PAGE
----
Nature-inclusive housing and living together on the Wageningse Berg

In the Dorschkamp area on the Wageningse Berg, construction plans are being made in open spaces in the forest. Association “De Beuk” wants to manifest ecological housing on that location. The Science Shop has been approached by De Beuk to investigate how the balance between people and nature on the Wageningse Berg could be practically shaped.

A number of initiatives, including Visiegroep Ecodorp Wageningen, the CVEG and Platform Duurzaam Wageningen, have united to form the association “De Beuk” in order to purchase a piece of land on the Wageningse Berg as one party. Future residents are expected to make an active contribution to manifest a collective dream. There is not yet a fixed plan of what the area should look like and how residents can contribute to it. As the current owners of the area, Staatsbosbeheer and Smink Vastgoed have carried out baseline measurements in the field on nature and culture. This provided insights into the possibilities of this area, including multiple homes and tiny houses, a vegetable garden and perhaps even a communal space.

First research results

A group of students has provided advice for the course Academic Conslutancy Training on what measures can be taken to create a human-inclusive nature community on De Dorschkamp. There are three requirements for a healthy and thriving community:

  • Effective management
  • “Community Glue”
  • Good process and communication skills

For effective management, it is suggested to implement the governance structure of sociocracy. The development of shared spaces in the ecological community allows members to come together to undertake shared activities that enrich their process and communication skills. Suggestions are:

  • Native Forest Garden with multi-use building: gardening, workshops, community plant shop, giveaway shop, utility room.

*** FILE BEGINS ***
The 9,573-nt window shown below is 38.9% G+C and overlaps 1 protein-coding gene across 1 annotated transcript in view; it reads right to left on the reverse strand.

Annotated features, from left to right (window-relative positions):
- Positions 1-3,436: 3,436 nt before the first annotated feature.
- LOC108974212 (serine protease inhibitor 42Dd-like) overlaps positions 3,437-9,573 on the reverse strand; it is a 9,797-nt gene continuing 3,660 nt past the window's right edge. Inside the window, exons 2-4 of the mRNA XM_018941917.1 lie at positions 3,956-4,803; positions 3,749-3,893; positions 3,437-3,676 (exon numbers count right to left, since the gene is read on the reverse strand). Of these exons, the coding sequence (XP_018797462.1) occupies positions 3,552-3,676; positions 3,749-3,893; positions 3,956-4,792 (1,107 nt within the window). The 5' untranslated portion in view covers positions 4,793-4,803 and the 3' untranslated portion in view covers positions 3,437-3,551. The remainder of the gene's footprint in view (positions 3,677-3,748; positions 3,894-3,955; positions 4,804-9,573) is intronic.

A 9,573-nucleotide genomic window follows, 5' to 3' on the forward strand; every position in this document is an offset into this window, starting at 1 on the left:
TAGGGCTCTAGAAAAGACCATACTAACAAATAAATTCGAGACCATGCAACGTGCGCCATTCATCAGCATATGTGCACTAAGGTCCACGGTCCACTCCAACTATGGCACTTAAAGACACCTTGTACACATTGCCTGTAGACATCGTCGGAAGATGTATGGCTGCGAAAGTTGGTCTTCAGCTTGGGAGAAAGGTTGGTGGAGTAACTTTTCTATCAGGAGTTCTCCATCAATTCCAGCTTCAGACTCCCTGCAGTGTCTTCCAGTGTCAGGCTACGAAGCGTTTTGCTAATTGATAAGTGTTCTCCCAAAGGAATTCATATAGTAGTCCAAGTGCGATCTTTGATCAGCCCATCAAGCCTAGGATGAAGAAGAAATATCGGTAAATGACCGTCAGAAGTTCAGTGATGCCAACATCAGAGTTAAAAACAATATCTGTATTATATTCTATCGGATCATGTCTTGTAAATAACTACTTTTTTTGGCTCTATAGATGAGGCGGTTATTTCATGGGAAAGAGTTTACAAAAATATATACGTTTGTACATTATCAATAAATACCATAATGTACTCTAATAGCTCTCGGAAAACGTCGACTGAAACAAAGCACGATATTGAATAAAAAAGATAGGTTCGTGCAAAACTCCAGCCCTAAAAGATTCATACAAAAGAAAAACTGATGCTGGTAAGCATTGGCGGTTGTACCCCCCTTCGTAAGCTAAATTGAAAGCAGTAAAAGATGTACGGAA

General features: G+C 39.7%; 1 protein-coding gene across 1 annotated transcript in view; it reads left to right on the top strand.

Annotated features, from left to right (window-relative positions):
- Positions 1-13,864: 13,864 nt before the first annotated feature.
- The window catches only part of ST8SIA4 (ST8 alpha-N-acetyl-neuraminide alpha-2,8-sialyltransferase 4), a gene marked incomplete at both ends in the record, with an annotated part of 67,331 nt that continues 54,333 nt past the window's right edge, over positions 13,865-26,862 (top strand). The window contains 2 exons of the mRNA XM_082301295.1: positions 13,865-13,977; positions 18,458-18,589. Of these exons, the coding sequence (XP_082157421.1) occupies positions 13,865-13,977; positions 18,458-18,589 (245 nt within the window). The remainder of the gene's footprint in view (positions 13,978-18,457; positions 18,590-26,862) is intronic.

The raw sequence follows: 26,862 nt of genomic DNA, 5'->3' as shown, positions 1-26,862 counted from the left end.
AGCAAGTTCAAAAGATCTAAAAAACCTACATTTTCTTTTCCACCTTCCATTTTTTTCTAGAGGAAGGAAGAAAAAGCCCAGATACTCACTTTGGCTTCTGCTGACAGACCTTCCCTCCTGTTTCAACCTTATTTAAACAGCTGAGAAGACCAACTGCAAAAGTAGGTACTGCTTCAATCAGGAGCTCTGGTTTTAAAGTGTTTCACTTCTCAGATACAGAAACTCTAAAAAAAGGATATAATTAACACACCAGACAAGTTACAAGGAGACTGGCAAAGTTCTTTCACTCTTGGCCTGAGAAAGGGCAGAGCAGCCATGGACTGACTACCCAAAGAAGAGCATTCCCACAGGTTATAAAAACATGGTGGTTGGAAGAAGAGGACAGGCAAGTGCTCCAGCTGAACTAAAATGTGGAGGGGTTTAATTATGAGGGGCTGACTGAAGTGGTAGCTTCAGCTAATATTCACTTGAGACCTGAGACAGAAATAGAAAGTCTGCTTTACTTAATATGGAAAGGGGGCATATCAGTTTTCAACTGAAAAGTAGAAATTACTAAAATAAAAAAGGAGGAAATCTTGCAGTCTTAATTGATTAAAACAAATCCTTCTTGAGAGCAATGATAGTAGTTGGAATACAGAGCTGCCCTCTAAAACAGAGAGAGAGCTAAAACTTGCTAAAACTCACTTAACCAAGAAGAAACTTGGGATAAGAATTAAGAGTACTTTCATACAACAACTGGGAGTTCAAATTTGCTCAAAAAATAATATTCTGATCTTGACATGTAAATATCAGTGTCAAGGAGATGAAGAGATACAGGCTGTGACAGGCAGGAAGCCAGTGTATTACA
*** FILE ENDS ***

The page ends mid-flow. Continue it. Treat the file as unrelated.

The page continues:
• Large open outdoor space: (food) festivals, meetings, local market, jam sessions, workshops.
  • Small outdoor spaces: smaller gatherings, walking, meditation, spirituality, conscious communication exercises, children's playgrounds, creating human-nature consciousness.
  • Community center: dinners, workshops, creating through arts and crafts, jam sessions, children's playroom, socializing.

In addition, the students created a list of tree species present in the area that are suitable for planting within the community based on their selected functionalities related to climate, food supply, cultural value, timber production and human safety. They also listed important animal species present in the area, based on their existing habitats and environment. Using those lists, they made a suggestion for developing community gardens, including edible plants.

They also looked at what kind of technology could work in the specific area: for solar panels, for example, the dry soil, the low groundwater level and the low sunlight level must be taken into account. For water management, this means that water retention is necessary, which leads to the following suggestions: reusing rainwater for toilets and washing machines and gardening via green roofs. The other suggestions were developing water-smart homes and constructing rainwater ponds. These measures not only retain and reuse water, but also contribute to energy and heating demand and support biodiversity by adding native plant species.

They recommend the use of miscanthus, straw and hemp for load-bearing walls, floors and roofs. These materials are also suitable for insulation, but flax is also a suitable option. For heating it is considered to use a combined system of Compost Heat Recovery System with the CESAR battery and heat pumps. The heat pump can be an air-water heat pump, which is cheaper and causes less disruption to nature, or a geothermal heat pump, which is more efficient. For the energy demand, they propose an integrated smart IT system that combines solar panels on a microgrid with a sand battery for energy storage.

The ACT students.
The ACT students.

What's next?

Meantime, De Beuk formed several working groups. They are eager to manifest their dreams, but they could use more knowledge and experiences of existing housing initiatives with similar goals, being applied to the local situation in Wageningen. Therefore, the Science Shop is recruting a new ACT group with students who want to compare different existing housing projects and formulate do's and don'ts for De Beuk based on lessons learned from other projects.

Furthermore, we want to see whether a collaboration can be established between the Science Shop and BioTraces. BioTraces examines De Beuk as a case study. A link could be made between student work at TU Delft and WUR.